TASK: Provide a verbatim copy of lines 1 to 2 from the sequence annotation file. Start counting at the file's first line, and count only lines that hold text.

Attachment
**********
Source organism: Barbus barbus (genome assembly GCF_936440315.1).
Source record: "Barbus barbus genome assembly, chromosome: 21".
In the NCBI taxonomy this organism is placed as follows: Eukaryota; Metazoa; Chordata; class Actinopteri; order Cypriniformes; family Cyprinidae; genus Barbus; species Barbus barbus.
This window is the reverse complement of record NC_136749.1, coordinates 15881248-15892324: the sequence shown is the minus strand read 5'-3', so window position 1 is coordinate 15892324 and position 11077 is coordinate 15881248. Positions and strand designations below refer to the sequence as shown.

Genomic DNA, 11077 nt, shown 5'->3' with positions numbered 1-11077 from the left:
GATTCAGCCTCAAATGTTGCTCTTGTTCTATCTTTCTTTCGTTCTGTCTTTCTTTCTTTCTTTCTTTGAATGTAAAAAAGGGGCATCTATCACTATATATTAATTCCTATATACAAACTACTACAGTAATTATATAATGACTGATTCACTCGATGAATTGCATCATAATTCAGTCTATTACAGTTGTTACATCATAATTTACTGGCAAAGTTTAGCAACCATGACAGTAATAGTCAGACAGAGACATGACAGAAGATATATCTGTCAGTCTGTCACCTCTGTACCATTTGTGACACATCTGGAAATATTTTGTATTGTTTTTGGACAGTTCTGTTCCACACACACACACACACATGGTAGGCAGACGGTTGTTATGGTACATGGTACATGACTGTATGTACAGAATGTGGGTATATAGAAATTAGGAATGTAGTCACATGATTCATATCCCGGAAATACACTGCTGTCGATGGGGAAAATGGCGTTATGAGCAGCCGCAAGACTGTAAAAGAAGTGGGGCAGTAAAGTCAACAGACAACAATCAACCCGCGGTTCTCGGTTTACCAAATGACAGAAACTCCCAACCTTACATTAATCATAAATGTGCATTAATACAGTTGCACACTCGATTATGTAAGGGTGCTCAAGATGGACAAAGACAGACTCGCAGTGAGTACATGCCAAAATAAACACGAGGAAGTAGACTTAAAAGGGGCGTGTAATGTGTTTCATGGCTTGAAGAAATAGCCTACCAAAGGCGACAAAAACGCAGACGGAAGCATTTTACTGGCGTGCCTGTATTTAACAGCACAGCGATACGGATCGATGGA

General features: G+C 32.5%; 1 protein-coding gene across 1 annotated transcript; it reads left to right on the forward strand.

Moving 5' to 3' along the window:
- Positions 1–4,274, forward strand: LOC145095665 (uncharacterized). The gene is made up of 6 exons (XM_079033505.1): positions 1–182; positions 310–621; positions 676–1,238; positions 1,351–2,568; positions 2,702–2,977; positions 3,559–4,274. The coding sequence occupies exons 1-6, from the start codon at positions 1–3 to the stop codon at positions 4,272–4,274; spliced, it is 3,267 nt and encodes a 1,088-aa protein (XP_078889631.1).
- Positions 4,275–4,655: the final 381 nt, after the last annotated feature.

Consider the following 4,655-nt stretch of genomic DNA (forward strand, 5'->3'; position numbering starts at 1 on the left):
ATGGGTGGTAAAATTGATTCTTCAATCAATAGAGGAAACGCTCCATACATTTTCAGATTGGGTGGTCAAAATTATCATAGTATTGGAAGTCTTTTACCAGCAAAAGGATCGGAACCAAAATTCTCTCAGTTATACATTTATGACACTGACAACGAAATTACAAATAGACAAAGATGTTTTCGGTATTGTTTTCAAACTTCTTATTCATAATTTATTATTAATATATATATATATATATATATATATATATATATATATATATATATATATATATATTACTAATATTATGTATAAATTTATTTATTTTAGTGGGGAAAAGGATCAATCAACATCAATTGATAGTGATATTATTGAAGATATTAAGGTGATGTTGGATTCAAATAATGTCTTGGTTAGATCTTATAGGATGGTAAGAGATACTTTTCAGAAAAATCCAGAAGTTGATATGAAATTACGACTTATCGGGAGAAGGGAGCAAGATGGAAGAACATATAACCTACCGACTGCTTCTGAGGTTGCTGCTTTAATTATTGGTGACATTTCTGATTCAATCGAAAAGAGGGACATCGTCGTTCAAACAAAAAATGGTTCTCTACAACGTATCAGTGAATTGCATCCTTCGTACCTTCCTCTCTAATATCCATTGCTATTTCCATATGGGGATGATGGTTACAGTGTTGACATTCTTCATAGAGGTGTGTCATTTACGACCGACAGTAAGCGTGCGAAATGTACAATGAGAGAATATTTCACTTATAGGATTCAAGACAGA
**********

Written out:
Source organism: Barbus barbus (genome assembly GCF_936440315.1).
Source record: "Barbus barbus genome assembly, chromosome: 21".